Farm fields in the foreground were once a boggy wetland in the early days and the barn in the distance originally belonged to Mr. Terry. This local landmark was located on the west side of Sunrise Drive and collapsed in 1978. Photograph taken in 1974 by Howard Hansen, Stanwood News photographer
The commercial triangle of land bordered by North Camano Drive, Sunrise Drive, and S. R. 532 became known as Terry’s Corner for William Terry. Terry owned the farm at the intersection of North Camano Drive and Sunrise Drive since 1929. Prior to that it was known as MacEacheran’s Corner. MacEacheran was the local doctor who owned the farm there in 1912 on North Camano Drive. (In the map below, this was the Fay Miller property just out of the photo in the aerial view.)
According to early accounts the lowland farm fields south of Terry’s Corner had once been a peat bog of cranberries with a small slough draining into it. It was diked by early homesteaders. Wagon roads replaced the skid roads as the surrounding area was cleared of trees in hopes that could eventually be farmed. Early accounts also said the bog was burned and stumps dynamited to create the farm fields that are still productively cultivated.
In 1918 Aubrey Nelson bought the land that is still cultivated south of S. R. 532. It had been an early logging camp employing 40-50 men operated by Alfred Leque. The farm fields on had to be cleared of the peat bogs that were said to have cranberries. Eventually after years of burning and removal of the peat and stumps, the fields were cleared and workable.
S. R. 532 was dedicated in October 1969 bypassing many indirect curves and intersections from I – 5 through Stanwood ending at Terry’s Corner. This bypass created a more direct access to the south part of the Island. It had to cross the bog that was probably pretty impassable so a significant berm or levee was built to raise it across the wetland. For those us who drive past this view every day, we still can note the wild rose, cherry, salmonberry and thicket of other native plants that now include the blackberry and other invasives, but so far we have not found cranberries.
An Internet search for cranberry bog pictures (Vaccinum oxycoccos) what this area might have looked like originally.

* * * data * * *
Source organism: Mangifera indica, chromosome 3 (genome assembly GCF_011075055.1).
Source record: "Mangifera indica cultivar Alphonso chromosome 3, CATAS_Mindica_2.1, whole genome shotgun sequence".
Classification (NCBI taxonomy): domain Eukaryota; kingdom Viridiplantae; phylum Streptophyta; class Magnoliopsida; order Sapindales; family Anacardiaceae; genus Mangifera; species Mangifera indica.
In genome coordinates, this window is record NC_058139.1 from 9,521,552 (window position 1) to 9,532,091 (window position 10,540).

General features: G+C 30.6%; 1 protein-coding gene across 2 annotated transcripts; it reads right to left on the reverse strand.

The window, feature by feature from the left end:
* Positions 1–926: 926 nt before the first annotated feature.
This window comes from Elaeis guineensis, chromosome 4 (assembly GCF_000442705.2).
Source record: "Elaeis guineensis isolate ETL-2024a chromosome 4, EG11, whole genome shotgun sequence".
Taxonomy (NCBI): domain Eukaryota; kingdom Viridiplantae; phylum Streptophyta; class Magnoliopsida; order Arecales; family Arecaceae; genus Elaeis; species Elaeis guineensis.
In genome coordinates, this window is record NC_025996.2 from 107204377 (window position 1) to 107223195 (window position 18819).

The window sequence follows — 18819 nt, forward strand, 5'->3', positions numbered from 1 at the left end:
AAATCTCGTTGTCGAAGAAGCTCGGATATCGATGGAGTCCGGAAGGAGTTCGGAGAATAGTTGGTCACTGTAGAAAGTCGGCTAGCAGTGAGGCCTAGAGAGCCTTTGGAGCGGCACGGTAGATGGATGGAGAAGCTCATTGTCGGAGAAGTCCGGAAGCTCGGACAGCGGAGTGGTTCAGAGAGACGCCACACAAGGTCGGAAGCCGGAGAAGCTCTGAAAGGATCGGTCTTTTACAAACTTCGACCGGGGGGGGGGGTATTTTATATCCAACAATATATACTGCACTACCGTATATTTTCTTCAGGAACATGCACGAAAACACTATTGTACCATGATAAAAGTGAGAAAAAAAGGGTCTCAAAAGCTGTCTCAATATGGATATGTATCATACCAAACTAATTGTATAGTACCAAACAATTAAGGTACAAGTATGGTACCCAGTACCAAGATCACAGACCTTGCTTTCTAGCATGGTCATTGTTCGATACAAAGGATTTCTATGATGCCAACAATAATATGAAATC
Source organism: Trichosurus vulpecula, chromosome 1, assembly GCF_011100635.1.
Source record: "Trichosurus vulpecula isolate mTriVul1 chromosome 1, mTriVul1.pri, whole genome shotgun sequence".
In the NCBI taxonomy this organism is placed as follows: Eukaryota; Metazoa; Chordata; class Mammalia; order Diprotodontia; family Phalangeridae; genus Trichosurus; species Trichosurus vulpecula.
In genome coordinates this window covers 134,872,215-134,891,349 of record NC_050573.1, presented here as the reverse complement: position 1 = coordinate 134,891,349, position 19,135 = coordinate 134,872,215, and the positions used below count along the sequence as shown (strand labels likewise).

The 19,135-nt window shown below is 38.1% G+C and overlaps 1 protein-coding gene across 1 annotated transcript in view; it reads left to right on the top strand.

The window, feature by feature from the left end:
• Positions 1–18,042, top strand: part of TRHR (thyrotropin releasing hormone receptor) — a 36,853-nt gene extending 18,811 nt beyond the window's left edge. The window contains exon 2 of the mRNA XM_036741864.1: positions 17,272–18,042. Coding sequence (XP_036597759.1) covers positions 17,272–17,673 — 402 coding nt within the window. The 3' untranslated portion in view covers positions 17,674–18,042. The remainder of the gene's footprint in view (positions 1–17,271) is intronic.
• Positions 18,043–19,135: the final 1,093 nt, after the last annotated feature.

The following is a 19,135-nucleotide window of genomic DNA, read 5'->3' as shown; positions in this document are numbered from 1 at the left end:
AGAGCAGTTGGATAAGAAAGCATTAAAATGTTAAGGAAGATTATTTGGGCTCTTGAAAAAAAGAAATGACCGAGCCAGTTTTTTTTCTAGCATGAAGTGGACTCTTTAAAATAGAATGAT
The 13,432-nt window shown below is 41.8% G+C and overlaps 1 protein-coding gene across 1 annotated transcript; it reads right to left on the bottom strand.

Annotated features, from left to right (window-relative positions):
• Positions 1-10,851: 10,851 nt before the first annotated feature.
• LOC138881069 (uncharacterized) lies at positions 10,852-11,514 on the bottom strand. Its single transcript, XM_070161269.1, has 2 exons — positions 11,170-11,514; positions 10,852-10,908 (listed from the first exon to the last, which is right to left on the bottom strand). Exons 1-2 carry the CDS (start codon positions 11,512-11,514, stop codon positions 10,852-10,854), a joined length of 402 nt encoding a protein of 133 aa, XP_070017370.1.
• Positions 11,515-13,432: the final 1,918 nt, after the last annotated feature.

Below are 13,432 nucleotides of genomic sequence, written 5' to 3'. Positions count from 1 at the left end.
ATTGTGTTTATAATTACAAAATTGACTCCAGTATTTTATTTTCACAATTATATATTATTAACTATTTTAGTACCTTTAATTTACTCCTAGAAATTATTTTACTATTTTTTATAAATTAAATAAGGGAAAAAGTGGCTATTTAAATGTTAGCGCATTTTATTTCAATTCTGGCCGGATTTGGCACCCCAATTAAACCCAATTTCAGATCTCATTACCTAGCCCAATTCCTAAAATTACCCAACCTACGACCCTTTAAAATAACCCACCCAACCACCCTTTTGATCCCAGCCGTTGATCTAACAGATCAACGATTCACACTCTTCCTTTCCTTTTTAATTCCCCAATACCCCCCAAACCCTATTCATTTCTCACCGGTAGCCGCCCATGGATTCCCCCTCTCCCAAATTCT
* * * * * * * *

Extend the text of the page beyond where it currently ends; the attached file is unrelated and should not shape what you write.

By B.Lezius – Own work, CC BY 3.0, https://commons.wikimedia.org/w/index.php?curid=8798492
Stay tuned for part 2
Early accounts of the history of this area were published in our newsletter Stanwood Area Echoes no. 18: “LIvingston Bay, Camano Island 1862 – 1920” and “Profile of an Early Settler on Camano Island” by Elizabeth Nelson. Copies are available by request, click Contact Us.
Line art by Peter Beaulieu capturing the historical details of the house in in the 1990s.
On Tuesday Nov 28 the Stanwood Camano community is participating in a collective day of giving. One of the recipients is the Stanwood Area Historical Society. We are asking for funds to supplement our budget for repairs and rehabilitation of the D. O. Pearson House Museum windows and other general maintenance historical repairs. The repair project plan is described on this link: https://www.scgive.org/sahs_project
The photo below depicts the Pearson in the 1920s or 30s, sometime before the wooden sidewalks were replaced by concrete. The photographer of the day is unknown
Happy Thanksgiving !
Sixty years ago, the Williams Turkey Farm was among the few agricultural businesses on the Island. It is remembered by many local residents, please send us your stories of this or any local Camano Island or Stanwood business!
100 years ago (1917) young local resident Edward S. Christiansen, a resourceful young techie of his day, was discovered eavesdropping on official radio messages using a wireless [radio]. This was near the end of World War I and the military was understandably concerned.
Officials from the Puget Sound Navy shipyard sent the Snohomish County Sheriff to Camano Island to investigate. They found Edward’s wireless radio set and antenna in a tree near Triangle Cove. Read the article below for more details.
Edward lived to the age of 92 as a farmer, plumber and mechanic on Camano Island. He left school after the 6th grade. He apparently never married and lived his whole life on Camano Island. His name was actually spelled “Christiansen” according to records. He was born in September 1897 in Ballard, WA and died April 1989 on Camano Island.